LONDON – Despite the economic calamity in Europe some governments still have good chunks of cash to back technology development.
The German Ministry of Education and Research (BMBF) is putting 7 million euro (about $8.5 million) towards a three-year project
called ETIK to improve the optics inside extreme ultraviolet (EUV) lithography machines and help take
resolution down to 14-nm and below.
The project is led by Carl Zeiss SMT GmbH (Oberkochen, Germany), which is leading a team of seven German companies in all. If the money is spent right and the project produces results it should help maintain Europe's lead in chip lithography. Carl Zeiss optical systems are already used in the EUV lithography machines produced by ASML Holding NV (Veldhoven, The Netherlands).
The project will work on the illumination system and the projection optics. This includes mirror facets for an optical switching system and an inovative design for the surfaces of the reflection mirrors in the projection lens. Because the whole project is close to the limits of resolution work will need to be done in the fields of optical measurement, micro-cooling and precision engineering.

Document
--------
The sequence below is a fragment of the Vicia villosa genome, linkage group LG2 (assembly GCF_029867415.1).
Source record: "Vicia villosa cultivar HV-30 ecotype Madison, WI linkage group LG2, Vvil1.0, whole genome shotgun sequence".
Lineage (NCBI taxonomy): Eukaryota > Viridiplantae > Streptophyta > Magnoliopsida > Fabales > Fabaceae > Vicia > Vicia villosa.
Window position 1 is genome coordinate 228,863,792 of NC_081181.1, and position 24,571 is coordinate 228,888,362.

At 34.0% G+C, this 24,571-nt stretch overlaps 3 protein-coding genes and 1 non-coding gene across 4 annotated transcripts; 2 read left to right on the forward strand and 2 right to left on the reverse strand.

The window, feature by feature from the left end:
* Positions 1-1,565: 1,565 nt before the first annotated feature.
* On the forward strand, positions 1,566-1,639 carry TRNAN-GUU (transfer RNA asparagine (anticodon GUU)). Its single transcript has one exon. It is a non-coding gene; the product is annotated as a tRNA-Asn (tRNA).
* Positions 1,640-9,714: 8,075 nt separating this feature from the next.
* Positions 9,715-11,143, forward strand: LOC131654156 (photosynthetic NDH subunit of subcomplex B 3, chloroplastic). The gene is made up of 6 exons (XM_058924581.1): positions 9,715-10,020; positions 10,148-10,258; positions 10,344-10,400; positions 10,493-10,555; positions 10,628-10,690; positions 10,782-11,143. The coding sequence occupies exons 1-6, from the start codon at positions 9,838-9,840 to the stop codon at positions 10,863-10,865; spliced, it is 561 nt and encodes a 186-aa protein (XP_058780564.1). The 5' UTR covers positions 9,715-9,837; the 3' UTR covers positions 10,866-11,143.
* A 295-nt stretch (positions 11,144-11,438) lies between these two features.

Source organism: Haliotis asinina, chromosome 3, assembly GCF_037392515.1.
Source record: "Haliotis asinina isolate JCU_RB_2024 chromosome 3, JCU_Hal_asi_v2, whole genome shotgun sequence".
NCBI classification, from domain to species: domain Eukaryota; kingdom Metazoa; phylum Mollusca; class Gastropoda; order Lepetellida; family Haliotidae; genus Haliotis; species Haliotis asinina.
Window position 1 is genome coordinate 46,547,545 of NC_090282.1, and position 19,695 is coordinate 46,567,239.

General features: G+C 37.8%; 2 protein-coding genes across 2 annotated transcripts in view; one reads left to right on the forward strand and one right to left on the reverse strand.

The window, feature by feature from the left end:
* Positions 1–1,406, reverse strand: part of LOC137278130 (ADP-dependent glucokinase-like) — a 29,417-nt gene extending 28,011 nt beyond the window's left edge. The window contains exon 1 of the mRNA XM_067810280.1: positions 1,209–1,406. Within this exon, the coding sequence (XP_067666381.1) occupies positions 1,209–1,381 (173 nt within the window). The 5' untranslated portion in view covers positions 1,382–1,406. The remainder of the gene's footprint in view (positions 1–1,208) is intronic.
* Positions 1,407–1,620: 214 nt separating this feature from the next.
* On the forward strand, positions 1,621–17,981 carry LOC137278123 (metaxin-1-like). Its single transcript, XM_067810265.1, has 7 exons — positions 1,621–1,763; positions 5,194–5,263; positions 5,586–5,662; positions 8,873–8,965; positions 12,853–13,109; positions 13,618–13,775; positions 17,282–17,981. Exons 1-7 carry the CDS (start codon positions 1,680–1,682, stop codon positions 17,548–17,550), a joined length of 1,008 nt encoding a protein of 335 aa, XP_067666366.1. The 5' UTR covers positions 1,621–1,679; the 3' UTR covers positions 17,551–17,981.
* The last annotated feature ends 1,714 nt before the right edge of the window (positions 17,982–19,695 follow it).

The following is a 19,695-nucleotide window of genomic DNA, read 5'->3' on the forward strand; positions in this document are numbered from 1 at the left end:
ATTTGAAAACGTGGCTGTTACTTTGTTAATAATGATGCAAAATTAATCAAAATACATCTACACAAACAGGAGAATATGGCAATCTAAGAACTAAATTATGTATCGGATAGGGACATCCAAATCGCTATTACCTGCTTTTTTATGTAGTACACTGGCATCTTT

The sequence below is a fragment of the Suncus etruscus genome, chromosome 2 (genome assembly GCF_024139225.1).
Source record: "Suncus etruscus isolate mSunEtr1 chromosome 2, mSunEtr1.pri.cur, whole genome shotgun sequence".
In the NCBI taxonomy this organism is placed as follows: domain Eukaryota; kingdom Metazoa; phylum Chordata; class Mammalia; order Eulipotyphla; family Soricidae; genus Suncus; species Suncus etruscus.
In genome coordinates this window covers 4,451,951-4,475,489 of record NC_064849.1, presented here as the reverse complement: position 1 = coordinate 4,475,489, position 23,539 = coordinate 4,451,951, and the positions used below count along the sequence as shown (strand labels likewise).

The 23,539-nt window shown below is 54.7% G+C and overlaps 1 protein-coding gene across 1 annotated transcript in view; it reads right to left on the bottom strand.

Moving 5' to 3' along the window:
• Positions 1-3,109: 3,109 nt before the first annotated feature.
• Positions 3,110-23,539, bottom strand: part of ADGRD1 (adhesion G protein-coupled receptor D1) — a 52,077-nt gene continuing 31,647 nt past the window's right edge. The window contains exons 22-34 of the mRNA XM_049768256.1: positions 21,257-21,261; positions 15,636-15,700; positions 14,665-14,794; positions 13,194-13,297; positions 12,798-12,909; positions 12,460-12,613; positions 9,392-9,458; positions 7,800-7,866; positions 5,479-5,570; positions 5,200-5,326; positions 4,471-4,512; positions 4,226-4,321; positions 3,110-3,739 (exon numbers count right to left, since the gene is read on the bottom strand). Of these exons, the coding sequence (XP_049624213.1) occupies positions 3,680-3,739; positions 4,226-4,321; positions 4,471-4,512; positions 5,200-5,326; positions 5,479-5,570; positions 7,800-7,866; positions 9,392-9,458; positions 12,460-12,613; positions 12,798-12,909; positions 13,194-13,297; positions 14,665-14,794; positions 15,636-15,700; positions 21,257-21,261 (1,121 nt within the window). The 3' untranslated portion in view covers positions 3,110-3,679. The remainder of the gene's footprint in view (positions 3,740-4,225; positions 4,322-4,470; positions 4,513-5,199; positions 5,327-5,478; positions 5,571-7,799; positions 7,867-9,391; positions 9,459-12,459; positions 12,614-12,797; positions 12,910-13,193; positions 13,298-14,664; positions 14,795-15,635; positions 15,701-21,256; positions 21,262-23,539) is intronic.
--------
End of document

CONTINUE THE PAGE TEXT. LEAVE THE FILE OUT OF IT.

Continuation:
The mirrors are in use because it is hard to make refractive optics that work with the 13.5-nanometer wavelength illumination, so focusing is done by bouncing the light of a series of mirrors.
David Patterson, known for his pioneering research that led to RAID, clusters and more, is part of a team at UC Berkeley that recently made its RISC-V processor architecture an open source hardware offering. We talk with Patterson and one of his colleagues behind the effort about the opportunities they see, what new kinds of designs they hope to enable and what it means for today’s commercial processor giants such as Intel, ARM and Imagination Technologies.